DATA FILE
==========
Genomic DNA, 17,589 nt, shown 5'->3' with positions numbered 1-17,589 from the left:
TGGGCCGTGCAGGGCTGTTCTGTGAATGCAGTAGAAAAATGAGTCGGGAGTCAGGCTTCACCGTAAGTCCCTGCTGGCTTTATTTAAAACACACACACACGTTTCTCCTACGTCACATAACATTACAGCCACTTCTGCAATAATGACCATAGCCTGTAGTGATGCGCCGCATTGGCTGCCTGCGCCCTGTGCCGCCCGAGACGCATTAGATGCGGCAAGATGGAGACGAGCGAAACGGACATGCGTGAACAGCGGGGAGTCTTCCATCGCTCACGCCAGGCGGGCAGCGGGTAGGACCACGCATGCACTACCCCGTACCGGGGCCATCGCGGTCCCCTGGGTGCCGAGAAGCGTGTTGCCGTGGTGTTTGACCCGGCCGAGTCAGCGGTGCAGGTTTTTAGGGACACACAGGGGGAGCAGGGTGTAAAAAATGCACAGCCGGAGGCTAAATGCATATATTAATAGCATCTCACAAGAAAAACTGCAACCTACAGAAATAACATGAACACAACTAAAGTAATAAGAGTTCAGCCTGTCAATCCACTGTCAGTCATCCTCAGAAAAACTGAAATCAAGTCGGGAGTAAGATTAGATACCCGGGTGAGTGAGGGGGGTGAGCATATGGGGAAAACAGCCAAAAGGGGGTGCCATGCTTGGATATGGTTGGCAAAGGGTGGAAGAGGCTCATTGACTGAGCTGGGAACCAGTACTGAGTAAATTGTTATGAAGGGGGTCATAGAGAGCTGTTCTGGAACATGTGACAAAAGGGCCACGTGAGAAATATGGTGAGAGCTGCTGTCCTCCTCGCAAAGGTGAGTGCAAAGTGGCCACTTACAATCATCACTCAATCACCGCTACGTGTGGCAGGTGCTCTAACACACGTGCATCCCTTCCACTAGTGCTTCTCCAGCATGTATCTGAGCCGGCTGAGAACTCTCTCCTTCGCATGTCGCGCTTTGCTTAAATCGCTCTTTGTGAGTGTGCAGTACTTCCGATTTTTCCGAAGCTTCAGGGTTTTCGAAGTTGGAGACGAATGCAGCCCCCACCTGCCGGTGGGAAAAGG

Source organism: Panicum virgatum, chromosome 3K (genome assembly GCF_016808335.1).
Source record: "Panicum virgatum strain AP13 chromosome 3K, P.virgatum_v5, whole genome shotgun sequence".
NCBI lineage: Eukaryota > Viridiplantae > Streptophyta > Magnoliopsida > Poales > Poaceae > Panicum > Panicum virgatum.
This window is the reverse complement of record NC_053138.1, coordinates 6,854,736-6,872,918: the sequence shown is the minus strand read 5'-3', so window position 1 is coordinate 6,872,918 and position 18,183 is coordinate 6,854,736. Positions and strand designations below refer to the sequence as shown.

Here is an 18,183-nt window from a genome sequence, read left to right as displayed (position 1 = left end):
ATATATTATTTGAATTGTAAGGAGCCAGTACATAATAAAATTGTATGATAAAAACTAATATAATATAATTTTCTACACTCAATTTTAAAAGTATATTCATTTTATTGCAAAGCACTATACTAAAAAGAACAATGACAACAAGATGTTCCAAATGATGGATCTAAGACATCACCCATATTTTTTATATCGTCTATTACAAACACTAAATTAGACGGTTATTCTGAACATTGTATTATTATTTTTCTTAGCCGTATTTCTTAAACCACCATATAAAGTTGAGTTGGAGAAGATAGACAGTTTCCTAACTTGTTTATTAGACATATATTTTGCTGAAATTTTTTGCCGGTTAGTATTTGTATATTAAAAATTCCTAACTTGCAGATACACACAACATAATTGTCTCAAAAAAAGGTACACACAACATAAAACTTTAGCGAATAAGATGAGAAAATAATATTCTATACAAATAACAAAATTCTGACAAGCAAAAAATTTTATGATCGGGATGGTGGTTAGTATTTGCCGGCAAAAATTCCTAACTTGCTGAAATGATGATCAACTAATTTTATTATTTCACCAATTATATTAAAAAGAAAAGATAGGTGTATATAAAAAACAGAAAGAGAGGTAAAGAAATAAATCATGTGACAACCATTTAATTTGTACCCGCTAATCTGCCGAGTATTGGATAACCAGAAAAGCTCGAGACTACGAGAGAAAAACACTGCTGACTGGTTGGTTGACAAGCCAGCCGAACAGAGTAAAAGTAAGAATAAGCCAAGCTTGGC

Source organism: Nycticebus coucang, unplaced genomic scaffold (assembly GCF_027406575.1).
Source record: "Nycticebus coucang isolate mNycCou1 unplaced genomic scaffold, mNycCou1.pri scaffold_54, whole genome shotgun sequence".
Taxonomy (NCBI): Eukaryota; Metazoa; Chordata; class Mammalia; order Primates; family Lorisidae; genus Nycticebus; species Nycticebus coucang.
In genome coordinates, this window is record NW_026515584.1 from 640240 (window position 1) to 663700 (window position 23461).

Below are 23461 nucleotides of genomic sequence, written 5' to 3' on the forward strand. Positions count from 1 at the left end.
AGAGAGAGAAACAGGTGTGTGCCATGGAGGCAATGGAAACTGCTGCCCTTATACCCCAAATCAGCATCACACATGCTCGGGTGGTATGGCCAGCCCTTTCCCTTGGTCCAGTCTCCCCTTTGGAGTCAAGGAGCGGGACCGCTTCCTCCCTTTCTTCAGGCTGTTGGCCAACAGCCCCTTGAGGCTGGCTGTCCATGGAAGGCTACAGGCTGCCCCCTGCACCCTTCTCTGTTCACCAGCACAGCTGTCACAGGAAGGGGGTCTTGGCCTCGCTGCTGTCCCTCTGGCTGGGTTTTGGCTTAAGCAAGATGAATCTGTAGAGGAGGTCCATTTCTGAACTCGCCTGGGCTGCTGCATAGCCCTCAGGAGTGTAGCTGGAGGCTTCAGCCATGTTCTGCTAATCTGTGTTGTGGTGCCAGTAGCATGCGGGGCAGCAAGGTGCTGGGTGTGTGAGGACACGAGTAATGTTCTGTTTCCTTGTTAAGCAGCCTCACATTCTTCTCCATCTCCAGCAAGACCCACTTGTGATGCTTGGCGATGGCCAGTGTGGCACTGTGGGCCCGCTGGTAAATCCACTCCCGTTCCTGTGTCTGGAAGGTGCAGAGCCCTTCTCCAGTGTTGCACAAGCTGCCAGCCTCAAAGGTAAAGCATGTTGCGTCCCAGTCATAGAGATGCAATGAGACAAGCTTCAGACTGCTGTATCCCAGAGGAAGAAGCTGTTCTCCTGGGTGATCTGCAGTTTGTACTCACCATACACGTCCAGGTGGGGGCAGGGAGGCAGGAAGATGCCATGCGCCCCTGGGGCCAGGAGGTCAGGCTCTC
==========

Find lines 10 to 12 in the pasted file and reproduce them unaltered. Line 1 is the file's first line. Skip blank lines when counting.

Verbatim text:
Source record: "Nycticebus coucang isolate mNycCou1 unplaced genomic scaffold, mNycCou1.pri scaffold_54, whole genome shotgun sequence".
Taxonomy (NCBI): Eukaryota; Metazoa; Chordata; class Mammalia; order Primates; family Lorisidae; genus Nycticebus; species Nycticebus coucang.
In genome coordinates, this window is record NW_026515584.1 from 640240 (window position 1) to 663700 (window position 23461).